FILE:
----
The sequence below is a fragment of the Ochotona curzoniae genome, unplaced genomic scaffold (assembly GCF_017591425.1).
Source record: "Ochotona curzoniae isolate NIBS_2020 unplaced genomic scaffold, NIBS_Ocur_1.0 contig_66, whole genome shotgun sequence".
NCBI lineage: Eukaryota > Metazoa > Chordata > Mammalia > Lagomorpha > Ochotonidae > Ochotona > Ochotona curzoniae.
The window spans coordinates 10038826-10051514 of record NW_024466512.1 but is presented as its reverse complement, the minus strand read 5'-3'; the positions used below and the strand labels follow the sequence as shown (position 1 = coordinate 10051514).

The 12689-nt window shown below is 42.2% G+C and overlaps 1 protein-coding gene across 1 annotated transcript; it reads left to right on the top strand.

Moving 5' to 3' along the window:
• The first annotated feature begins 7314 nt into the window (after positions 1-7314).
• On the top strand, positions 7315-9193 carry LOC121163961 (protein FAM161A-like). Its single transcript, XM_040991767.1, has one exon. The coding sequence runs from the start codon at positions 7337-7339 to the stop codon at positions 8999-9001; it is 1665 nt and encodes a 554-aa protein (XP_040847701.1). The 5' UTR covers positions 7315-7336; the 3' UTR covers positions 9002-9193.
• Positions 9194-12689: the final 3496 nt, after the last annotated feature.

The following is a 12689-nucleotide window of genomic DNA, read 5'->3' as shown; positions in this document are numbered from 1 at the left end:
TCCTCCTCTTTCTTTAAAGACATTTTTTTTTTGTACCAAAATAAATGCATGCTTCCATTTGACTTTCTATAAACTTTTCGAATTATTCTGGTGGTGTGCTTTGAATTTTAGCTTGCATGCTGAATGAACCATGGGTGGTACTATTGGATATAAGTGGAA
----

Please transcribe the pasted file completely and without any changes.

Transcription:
The sequence below is a fragment of the Ochotona curzoniae genome, unplaced genomic scaffold (assembly GCF_017591425.1).
Source record: "Ochotona curzoniae isolate NIBS_2020 unplaced genomic scaffold, NIBS_Ocur_1.0 contig_66, whole genome shotgun sequence".
NCBI lineage: Eukaryota > Metazoa > Chordata > Mammalia > Lagomorpha > Ochotonidae > Ochotona > Ochotona curzoniae.
The window spans coordinates 10038826-10051514 of record NW_024466512.1 but is presented as its reverse complement, the minus strand read 5'-3'; the positions used below and the strand labels follow the sequence as shown (position 1 = coordinate 10051514).

The 12689-nt window shown below is 42.2% G+C and overlaps 1 protein-coding gene across 1 annotated transcript; it reads left to right on the top strand.

Moving 5' to 3' along the window:
• The first annotated feature begins 7314 nt into the window (after positions 1-7314).
• On the top strand, positions 7315-9193 carry LOC121163961 (protein FAM161A-like). Its single transcript, XM_040991767.1, has one exon. The coding sequence runs from the start codon at positions 7337-7339 to the stop codon at positions 8999-9001; it is 1665 nt and encodes a 554-aa protein (XP_040847701.1). The 5' UTR covers positions 7315-7336; the 3' UTR covers positions 9002-9193.
• Positions 9194-12689: the final 3496 nt, after the last annotated feature.

The following is a 12689-nucleotide window of genomic DNA, read 5'->3' as shown; positions in this document are numbered from 1 at the left end:
TCCTCCTCTTTCTTTAAAGACATTTTTTTTTTGTACCAAAATAAATGCATGCTTCCATTTGACTTTCTATAAACTTTTCGAATTATTCTGGTGGTGTGCTTTGAATTTTAGCTTGCATGCTGAATGAACCATGGGTGGTACTATTGGATATAAGTGGAA